Poweroff an old PC in DebianIf you've just installed Debian onto an old PC, then you may notice that when you shutdown it doesn't actually turn the computer off. We try the options for getting it to poweroff properly.
In order for the computer to be able to poweroff completely, it needs a powersupply that can be told to turn off, such as an ATX power supply. Older computers (Pentium 1, 486 etc) had AT power supplies, which can't turn themselves off. So for this article we are looking at turning off Pentium II and newer computers.
There are two main standards for power management - APM and the newer ACPI, both off which support powering down the computer completely. Recent Debian Kernels have ACPI support compiled in, so should be able to shut down most modern computers without any extra help.
If the compiled in ACPI support is not turning off your computer, then check at ACPI is loading correctly.
debian:~# dmesg | grep ACPI BIOS-e820: 00000000040fd800 - 00000000040ff800 (ACPI data) BIOS-e820: 00000000040ff800 - 00000000040ffc00 (ACPI NVS) ACPI disabled because your bios is from 1999 and too old ACPI: Subsystem revision 20040326 ACPI: Interpreter disabled. debian:~#
If ACPI is not starting, then try running APM instead. To install APM, from a root prompt type
apt-get install apmd which should work as below
debian:~# apt-get install apmd Reading Package Lists... Done Building Dependency Tree... Done Suggested packages: xapm The following NEW packages will be installed: apmd 0 upgraded, 1 newly installed, 0 to remove and 0 not upgraded. Need to get 0B/57.1kB of archives. After unpacking 279kB of additional disk space will be used. Preconfiguring packages ... Selecting previously deselected package apmd. (Reading database ... 24042 files and directories currently installed.) Unpacking apmd (from .../archives/apmd_3.2.2-3_i386.deb) ... Setting up apmd (3.2.2-3) ... Starting advanced power management daemon: apmd.
Now check that apm is installed and working by checking the apm module is loaded, and the apmd is running
debian:~# lsmod | grep apm apm 8428 1 (autoclean) debian:~# ps ax | grep apmd 1046 ? S 0:00 [kapmd] 1048 ? Ss 0:00 /usr/sbin/apmd -P /etc/apm/apmd_proxy --proxy-timeout 30 debian:~#
Now when you issue a shutdown command ( either
shutdown -h now ) your computer should power off completely.
Of course it might not ...
These are the usual steps I take to get debian to power off an old PC, and I've only had them fail once. That was for a 500Mhz Pentium III. In that case, APM under debian wouldn't turn the box off (although APM under slackware would power it off completely ! ), so I had to investigate more.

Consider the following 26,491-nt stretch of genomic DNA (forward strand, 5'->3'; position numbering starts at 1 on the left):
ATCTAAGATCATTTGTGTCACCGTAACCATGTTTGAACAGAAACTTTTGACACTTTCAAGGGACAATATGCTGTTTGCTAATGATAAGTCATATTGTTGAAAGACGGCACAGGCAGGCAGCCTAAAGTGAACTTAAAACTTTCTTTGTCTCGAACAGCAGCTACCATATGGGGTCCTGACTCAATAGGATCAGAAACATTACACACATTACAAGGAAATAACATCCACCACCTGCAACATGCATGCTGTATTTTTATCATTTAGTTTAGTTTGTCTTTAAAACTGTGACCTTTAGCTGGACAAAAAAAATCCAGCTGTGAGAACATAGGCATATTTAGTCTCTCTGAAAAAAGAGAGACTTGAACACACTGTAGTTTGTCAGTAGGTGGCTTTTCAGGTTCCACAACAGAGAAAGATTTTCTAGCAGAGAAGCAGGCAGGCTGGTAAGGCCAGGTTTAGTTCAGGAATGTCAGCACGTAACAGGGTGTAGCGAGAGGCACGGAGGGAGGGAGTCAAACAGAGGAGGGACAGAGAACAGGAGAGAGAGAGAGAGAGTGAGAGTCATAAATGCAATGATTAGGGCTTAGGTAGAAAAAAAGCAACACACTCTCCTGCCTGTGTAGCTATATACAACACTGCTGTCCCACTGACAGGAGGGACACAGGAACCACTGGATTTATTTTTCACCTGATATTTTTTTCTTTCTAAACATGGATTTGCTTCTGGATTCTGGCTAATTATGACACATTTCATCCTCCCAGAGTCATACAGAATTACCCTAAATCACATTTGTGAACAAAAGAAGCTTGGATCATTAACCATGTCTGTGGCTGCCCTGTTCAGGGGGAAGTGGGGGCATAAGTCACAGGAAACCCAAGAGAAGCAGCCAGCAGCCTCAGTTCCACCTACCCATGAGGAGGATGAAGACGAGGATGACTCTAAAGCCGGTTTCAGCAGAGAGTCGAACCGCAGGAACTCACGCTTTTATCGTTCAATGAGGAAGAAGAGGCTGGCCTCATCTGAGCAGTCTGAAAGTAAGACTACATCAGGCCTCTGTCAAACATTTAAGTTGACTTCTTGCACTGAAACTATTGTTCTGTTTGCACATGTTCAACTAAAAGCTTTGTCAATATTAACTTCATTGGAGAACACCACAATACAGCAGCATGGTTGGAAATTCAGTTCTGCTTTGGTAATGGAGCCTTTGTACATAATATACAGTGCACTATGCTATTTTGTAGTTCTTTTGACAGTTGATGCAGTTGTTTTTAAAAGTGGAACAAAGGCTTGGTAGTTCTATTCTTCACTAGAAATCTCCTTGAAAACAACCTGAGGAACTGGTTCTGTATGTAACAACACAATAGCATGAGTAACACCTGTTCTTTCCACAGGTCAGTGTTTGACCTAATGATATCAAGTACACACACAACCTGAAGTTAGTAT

It seems that ACPI will not load if it thinks the PC is too old to run ACPI, even if it has ACPI support. In this case, you need to force ACPI to load.
To do this you need to edit your
/boot/grub/menu.lst file, and add
acpi=force to the end of the kernel line
title Debian GNU/Linux, kernel 2.4.27-2-386 root (hd0,0) kernel /boot/vmlinuz-2.4.27-2-386 root=/dev/hda1 ro acpi=force initrd /boot/initrd.img-2.4.27-2-386 savedefault boot
debian:~# dmesg | grep ACPI BIOS-e820: 00000000040fd800 - 00000000040ff800 (ACPI data) BIOS-e820: 00000000040ff800 - 00000000040ffc00 (ACPI NVS) ACPI: RSDP (v000 PTLTD ) @ 0x000f6b80 ACPI: RSDT (v001 PTLTD RSDT 0x00000000 PTL 0x01000000) @ 0x040fdb3c ... ACPI: Subsystem revision 20040326 ACPI: Interpreter enabled ... ACPI: PCI Root Bridge [PCI0] (00:00)
You should see lots of ACPI lines, in which case ACPI is loading fine, so try powering off
debian:~# shutdown -h now
Broadcast message from root (pts/0):
The system is going down for system halt NOW! debian:~#
If your system powers off completely, the hoorah. Now remove the apmd package as you no longer need it
debian:~# apt-get remove apmd Reading Package Lists... Done Building Dependency Tree... Done The following packages will be REMOVED: apmd 0 upgraded, 0 newly installed, 1 to remove and 0 not upgraded. Need to get 0B of archives. After unpacking 279kB disk space will be freed. Do you want to continue? [Y/n] y (Reading database ... 24062 files and directories currently installed.) Removing apmd ... debian:~#
Your old PC should now be powering off properly using either APM or ACPI.